It’s a pity that care and attention can kill the ones you love. Many lives have been lost in the succulent world due to one overwhelming mistake in plant care by their owners — too much water. These feisty, drought-loving plants originate from the driest areas of the world. They have adapted supremely to having irregular and small amounts of moisture. As such, receiving more water than they would in their natural habitat can cause a host of succulent overwatering problems. Here are seven signs you’re overwatering your succulents.

Victoria Derrick
Published by: Victoria C. Derrick
Publisher / President
7 Signs You’re Overwatering Your Succulents Image

1. Discoloration and Falling Leaves

A common sign that you need to stop overwatering your succulents is excessive falling leaves. While leaf drop occurs naturally as the plant grows, a higher than usual level accompanied by color and leaf texture changes is a serious problem.

Leaves become yellow, turning brownish and losing their regular firmness, developing a squelchy feel. It’s a sign that too much water has caused leaf cells to swell, burst, and die. Left untreated, this can develop into dreaded root rot (more on this later).

2. Look Out for Leaf Spotting

Brown spots may indicate one or more problems with your succulents. Fungal infections, too much fertilizer, insects, sunburn, and edema, can result in unsightly spots. Edema and fungal infections result from the plant being overwatered. Certain insect species are also attracted to these moist conditions.

Much of the time, though unsightly, the plant will tolerate the relatively harmless fungi that cause leaf spotting. You should, however, keep an eye out for dangerous fungi that can cause more severe damage than leaf spotting. Anthracnose, for example, is a fungal disease causing severe damage to plants. It has the appearance of orange, pink, or red raised spots on the leaves.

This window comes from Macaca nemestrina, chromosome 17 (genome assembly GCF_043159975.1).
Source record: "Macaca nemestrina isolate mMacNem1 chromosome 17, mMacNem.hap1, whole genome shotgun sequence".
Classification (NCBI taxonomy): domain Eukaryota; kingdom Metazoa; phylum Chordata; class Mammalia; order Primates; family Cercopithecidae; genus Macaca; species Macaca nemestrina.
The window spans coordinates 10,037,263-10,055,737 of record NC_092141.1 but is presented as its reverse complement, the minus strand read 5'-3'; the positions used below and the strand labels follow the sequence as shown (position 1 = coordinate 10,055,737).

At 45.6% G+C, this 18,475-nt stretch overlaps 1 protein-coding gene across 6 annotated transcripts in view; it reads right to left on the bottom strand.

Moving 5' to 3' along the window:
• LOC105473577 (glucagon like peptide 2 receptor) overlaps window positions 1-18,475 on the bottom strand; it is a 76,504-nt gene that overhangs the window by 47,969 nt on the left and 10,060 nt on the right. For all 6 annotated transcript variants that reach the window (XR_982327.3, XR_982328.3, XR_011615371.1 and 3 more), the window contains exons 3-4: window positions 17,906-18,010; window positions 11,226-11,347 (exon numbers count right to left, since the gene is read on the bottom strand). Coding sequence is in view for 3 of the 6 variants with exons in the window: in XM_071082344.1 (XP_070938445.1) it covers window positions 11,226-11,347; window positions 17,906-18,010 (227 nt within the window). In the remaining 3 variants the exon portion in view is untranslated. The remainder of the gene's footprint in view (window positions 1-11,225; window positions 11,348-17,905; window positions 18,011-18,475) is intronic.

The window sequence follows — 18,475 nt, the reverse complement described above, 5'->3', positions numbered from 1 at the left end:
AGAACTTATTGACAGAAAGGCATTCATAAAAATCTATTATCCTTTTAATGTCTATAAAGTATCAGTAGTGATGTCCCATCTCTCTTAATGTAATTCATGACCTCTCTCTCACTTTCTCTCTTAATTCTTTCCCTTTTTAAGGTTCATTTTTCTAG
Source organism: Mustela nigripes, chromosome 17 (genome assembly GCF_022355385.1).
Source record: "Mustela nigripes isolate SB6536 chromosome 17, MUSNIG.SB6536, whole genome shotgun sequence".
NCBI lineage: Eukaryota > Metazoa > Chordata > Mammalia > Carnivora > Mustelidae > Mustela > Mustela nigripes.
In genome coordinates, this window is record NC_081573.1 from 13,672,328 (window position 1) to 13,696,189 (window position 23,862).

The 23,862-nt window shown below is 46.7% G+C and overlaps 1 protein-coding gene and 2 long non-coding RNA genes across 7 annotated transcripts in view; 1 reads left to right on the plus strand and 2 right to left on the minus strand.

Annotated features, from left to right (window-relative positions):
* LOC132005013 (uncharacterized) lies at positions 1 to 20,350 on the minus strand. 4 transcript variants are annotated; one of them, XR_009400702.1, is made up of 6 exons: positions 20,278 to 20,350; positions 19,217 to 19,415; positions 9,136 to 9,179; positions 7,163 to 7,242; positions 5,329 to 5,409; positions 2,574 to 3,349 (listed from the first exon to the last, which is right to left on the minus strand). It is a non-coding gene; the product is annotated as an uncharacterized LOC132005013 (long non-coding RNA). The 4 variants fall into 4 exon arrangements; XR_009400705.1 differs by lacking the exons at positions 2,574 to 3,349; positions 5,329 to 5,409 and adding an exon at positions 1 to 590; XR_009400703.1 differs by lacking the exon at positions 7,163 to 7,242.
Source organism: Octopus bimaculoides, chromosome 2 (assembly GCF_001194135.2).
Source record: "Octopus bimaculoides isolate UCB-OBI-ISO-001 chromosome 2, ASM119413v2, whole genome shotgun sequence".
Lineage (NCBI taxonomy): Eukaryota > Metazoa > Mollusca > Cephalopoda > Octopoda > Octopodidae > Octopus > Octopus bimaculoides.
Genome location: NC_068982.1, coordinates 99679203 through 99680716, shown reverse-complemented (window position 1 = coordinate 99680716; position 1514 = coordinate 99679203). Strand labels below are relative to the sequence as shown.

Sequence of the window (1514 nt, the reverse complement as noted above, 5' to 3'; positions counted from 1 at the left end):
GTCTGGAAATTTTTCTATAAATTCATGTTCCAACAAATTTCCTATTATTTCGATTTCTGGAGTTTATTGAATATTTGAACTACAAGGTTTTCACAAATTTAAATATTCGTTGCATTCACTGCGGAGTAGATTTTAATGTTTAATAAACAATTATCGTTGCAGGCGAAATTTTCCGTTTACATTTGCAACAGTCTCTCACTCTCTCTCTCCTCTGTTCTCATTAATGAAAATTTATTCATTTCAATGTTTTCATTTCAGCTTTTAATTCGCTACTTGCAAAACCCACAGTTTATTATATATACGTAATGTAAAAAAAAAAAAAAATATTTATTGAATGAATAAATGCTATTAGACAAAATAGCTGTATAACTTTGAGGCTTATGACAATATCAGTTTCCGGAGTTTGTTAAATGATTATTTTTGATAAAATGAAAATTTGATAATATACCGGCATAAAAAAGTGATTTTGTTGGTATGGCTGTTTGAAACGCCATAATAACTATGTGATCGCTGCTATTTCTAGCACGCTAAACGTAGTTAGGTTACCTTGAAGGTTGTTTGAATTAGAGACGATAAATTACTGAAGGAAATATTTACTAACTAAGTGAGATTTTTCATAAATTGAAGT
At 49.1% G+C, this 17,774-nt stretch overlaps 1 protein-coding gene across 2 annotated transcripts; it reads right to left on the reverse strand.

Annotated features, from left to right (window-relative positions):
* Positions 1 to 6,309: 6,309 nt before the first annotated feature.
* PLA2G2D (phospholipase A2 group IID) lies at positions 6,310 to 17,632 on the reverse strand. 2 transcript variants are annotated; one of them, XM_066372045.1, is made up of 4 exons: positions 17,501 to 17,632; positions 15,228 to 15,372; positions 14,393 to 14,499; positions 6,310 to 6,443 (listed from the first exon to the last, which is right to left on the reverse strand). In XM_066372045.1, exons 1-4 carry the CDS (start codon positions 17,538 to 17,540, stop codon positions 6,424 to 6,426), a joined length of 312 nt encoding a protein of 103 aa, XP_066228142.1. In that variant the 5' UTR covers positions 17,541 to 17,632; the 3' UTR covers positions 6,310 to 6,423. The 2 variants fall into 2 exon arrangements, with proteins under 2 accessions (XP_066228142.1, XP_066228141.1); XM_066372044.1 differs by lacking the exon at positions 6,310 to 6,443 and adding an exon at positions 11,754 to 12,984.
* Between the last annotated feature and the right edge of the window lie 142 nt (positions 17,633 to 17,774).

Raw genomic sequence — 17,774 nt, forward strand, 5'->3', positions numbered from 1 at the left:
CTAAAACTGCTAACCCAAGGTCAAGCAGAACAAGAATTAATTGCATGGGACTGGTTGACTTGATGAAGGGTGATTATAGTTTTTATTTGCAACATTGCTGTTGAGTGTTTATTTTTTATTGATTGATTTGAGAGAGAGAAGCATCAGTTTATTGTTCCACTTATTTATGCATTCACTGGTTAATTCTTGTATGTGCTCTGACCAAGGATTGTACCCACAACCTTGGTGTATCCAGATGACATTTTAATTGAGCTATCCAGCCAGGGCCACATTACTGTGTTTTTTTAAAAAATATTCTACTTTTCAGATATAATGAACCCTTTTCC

3. Another Sign You’re Overwatering Your Succulents — Edema

Edema is a condition resulting in brown spots on leaves but is not caused by fungi. Edema happens when excess fluid is held by the succulent, and overwatering is the direct cause. Where the plants remain waterlogged, water pressure causes stretching and collapse of cells in the leaf. The leaf damage results in irregular blister-like lumps with a rough and uneven brown surface.

7 Signs You’re Overwatering Your Succulents Image

4. More Succulent Overwatering Problems — Insect Pests

Common insect pests that can attack your dry climate plants include aphids, fungus gnats, mealybugs, scale, spider mites, and whiteflies. Attracted to the moist conditions around overwatered plants, these pests damage succulents in two ways. Firstly, by sucking on the sap of the plants, insects cause direct damage and can end up destroying the succulent if not removed. Secondly, many of these insect pests release a sticky substance known as honeydew, leading to bacterial, fungus, and mold infections.

Signs of succulent insect pests include:

  • Aphids; visible green collectives of fat-bodied insects
  • Fungus gnats; small black mosquito-like insects visible on the plants
  • Mealybugs; white sticky cotton-like substance appears on plants
  • Scale; small brown lumps appear on the plant
  • Spider mites; visible spider webbing and small brown spots, and
  • Whiteflies; tiny white insects, can be seen on the underside of leaves and fly off the plant if shaken.

5. Harmless Leaf Spotting or Worse? Watch Out for Fungal Infections